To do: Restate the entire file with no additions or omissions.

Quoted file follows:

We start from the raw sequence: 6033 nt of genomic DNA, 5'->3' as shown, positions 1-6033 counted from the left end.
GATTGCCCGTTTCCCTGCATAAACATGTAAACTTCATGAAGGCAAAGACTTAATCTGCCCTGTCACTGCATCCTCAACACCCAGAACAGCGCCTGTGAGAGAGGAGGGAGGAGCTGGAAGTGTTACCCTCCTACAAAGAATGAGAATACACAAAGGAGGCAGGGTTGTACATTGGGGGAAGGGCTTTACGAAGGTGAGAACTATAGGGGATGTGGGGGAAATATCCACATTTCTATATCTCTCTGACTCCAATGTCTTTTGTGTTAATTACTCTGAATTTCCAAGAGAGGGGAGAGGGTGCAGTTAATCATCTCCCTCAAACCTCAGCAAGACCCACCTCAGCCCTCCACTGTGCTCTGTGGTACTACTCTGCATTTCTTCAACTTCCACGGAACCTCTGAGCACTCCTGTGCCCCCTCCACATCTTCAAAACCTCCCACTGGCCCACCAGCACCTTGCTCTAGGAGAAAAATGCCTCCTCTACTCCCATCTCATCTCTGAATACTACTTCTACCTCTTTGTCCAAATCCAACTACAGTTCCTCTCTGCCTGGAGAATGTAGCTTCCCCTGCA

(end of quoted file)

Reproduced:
We start from the raw sequence: 6033 nt of genomic DNA, 5'->3' as shown, positions 1-6033 counted from the left end.
GATTGCCCGTTTCCCTGCATAAACATGTAAACTTCATGAAGGCAAAGACTTAATCTGCCCTGTCACTGCATCCTCAACACCCAGAACAGCGCCTGTGAGAGAGGAGGGAGGAGCTGGAAGTGTTACCCTCCTACAAAGAATGAGAATACACAAAGGAGGCAGGGTTGTACATTGGGGGAAGGGCTTTACGAAGGTGAGAACTATAGGGGATGTGGGGGAAATATCCACATTTCTATATCTCTCTGACTCCAATGTCTTTTGTGTTAATTACTCTGAATTTCCAAGAGAGGGGAGAGGGTGCAGTTAATCATCTCCCTCAAACCTCAGCAAGACCCACCTCAGCCCTCCACTGTGCTCTGTGGTACTACTCTGCATTTCTTCAACTTCCACGGAACCTCTGAGCACTCCTGTGCCCCCTCCACATCTTCAAAACCTCCCACTGGCCCACCAGCACCTTGCTCTAGGAGAAAAATGCCTCCTCTACTCCCATCTCATCTCTGAATACTACTTCTACCTCTTTGTCCAAATCCAACTACAGTTCCTCTCTGCCTGGAGAATGTAGCTTCCCCTGCA